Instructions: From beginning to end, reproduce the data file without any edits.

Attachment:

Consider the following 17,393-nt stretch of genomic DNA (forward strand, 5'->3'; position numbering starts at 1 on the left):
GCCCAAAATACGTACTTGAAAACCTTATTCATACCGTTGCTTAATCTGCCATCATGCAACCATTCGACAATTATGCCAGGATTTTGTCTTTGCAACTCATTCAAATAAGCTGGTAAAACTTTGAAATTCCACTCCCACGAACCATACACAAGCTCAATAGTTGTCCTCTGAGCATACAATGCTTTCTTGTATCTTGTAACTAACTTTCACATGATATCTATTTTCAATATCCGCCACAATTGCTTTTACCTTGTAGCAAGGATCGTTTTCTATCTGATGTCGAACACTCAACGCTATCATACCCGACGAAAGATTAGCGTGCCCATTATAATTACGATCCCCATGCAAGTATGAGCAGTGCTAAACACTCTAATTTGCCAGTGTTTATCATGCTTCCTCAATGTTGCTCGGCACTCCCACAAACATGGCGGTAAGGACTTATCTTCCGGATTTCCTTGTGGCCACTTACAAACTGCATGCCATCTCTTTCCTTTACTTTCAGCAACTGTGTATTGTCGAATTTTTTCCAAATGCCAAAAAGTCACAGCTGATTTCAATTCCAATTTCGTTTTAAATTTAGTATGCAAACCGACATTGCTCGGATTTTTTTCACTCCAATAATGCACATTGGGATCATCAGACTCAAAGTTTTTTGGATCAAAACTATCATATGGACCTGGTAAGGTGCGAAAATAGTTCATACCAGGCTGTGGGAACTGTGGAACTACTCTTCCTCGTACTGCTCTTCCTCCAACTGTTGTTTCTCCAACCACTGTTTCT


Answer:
Consider the following 17,393-nt stretch of genomic DNA (forward strand, 5'->3'; position numbering starts at 1 on the left):
GCCCAAAATACGTACTTGAAAACCTTATTCATACCGTTGCTTAATCTGCCATCATGCAACCATTCGACAATTATGCCAGGATTTTGTCTTTGCAACTCATTCAAATAAGCTGGTAAAACTTTGAAATTCCACTCCCACGAACCATACACAAGCTCAATAGTTGTCCTCTGAGCATACAATGCTTTCTTGTATCTTGTAACTAACTTTCACATGATATCTATTTTCAATATCCGCCACAATTGCTTTTACCTTGTAGCAAGGATCGTTTTCTATCTGATGTCGAACACTCAACGCTATCATACCCGACGAAAGATTAGCGTGCCCATTATAATTACGATCCCCATGCAAGTATGAGCAGTGCTAAACACTCTAATTTGCCAGTGTTTATCATGCTTCCTCAATGTTGCTCGGCACTCCCACAAACATGGCGGTAAGGACTTATCTTCCGGATTTCCTTGTGGCCACTTACAAACTGCATGCCATCTCTTTCCTTTACTTTCAGCAACTGTGTATTGTCGAATTTTTTCCAAATGCCAAAAAGTCACAGCTGATTTCAATTCCAATTTCGTTTTAAATTTAGTATGCAAACCGACATTGCTCGGATTTTTTTCACTCCAATAATGCACATTGGGATCATCAGACTCAAAGTTTTTTGGATCAAAACTATCATATGGACCTGGTAAGGTGCGAAAATAGTTCATACCAGGCTGTGGGAACTGTGGAACTACTCTTCCTCGTACTGCTCTTCCTCCAACTGTTGTTTCTCCAACCACTGTTTCT